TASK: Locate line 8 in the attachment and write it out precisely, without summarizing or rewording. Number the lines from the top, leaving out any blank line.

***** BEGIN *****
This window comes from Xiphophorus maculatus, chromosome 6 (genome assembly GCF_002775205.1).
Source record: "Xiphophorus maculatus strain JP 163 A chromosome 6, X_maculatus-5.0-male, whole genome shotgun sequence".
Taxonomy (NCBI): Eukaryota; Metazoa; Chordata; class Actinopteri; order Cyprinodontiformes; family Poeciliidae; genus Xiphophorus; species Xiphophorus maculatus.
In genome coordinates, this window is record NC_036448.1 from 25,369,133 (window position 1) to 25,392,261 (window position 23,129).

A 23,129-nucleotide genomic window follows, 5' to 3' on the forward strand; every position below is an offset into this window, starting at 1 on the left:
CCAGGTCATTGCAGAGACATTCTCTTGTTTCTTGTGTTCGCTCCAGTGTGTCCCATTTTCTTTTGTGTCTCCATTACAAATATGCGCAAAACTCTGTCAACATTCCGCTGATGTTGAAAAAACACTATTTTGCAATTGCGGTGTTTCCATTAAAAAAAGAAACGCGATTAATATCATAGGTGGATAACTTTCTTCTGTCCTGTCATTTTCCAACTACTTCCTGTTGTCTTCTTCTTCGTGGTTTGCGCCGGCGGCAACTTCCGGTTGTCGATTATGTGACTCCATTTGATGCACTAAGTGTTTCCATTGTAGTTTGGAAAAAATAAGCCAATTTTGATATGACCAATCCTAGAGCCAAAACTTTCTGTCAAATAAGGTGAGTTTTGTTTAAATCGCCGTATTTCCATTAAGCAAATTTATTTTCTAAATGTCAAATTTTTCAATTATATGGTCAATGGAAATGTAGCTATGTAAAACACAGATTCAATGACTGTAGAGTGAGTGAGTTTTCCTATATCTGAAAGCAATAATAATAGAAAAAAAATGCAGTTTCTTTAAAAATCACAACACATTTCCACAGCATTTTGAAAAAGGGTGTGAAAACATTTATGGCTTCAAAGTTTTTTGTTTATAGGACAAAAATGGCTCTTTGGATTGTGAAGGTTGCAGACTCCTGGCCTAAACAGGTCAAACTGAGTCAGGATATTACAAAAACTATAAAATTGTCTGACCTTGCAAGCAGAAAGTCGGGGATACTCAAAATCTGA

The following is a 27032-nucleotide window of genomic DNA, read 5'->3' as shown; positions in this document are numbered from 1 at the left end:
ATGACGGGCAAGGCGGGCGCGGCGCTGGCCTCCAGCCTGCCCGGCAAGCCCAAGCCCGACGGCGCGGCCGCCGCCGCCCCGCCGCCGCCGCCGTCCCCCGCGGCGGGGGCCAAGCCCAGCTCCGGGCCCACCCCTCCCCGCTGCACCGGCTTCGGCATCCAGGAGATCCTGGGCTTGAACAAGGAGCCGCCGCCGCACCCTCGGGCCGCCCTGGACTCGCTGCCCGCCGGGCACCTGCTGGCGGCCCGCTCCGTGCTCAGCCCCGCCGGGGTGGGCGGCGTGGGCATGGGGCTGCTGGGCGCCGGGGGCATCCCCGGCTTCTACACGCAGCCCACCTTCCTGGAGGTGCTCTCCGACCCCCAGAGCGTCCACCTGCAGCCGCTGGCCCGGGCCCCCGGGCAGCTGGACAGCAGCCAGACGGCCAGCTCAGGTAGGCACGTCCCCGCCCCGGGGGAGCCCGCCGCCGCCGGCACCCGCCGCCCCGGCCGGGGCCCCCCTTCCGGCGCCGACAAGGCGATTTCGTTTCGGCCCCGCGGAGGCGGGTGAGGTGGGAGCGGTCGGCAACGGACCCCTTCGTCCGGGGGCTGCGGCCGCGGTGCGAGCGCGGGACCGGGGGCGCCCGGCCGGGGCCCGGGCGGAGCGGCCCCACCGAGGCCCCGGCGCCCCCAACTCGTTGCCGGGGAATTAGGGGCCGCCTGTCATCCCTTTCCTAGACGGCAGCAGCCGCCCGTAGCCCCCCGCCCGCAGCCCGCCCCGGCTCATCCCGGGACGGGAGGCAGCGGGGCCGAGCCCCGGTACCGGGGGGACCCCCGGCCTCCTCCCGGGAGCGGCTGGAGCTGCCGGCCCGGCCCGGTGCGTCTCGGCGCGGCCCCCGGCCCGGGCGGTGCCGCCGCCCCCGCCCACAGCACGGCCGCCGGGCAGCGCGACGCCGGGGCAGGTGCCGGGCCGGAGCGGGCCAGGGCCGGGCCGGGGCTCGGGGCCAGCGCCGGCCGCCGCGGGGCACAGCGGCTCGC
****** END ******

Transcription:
ATGACGGGCAAGGCGGGCGCGGCGCTGGCCTCCAGCCTGCCCGGCAAGCCCAAGCCCGACGGCGCGGCCGCCGCCGCCCCGCCGCCGCCGCCGTCCCCCGCGGCGGGGGCCAAGCCCAGCTCCGGGCCCACCCCTCCCCGCTGCACCGGCTTCGGCATCCAGGAGATCCTGGGCTTGAACAAGGAGCCGCCGCCGCACCCTCGGGCCGCCCTGGACTCGCTGCCCGCCGGGCACCTGCTGGCGGCCCGCTCCGTGCTCAGCCCCGCCGGGGTGGGCGGCGTGGGCATGGGGCTGCTGGGCGCCGGGGGCATCCCCGGCTTCTACACGCAGCCCACCTTCCTGGAGGTGCTCTCCGACCCCCAGAGCGTCCACCTGCAGCCGCTGGCCCGGGCCCCCGGGCAGCTGGACAGCAGCCAGACGGCCAGCTCAGGTAGGCACGTCCCCGCCCCGGGGGAGCCCGCCGCCGCCGGCACCCGCCGCCCCGGCCGGGGCCCCCCTTCCGGCGCCGACAAGGCGATTTCGTTTCGGCCCCGCGGAGGCGGGTGAGGTGGGAGCGGTCGGCAACGGACCCCTTCGTCCGGGGGCTGCGGCCGCGGTGCGAGCGCGGGACCGGGGGCGCCCGGCCGGGGCCCGGGCGGAGCGGCCCCACCGAGGCCCCGGCGCCCCCAACTCGTTGCCGGGGAATTAGGGGCCGCCTGTCATCCCTTTCCTAGACGGCAGCAGCCGCCCGTAGCCCCCCGCCCGCAGCCCGCCCCGGCTCATCCCGGGACGGGAGGCAGCGGGGCCGAGCCCCGGTACCGGGGGGACCCCCGGCCTCCTCCCGGGAGCGGCTGGAGCTGCCGGCCCGGCCCGGTGCGTCTCGGCGCGGCCCCCGGCCCGGGCGGTGCCGCCGCCCCCGCCCACAGCACGGCCGCCGGGCAGCGCGACGCCGGGGCAGGTGCCGGGCCGGAGCGGGCCAGGGCCGGGCCGGGGCTCGGGGCCAGCGCCGGCCGCCGCGGGGCACAGCGGCTCGC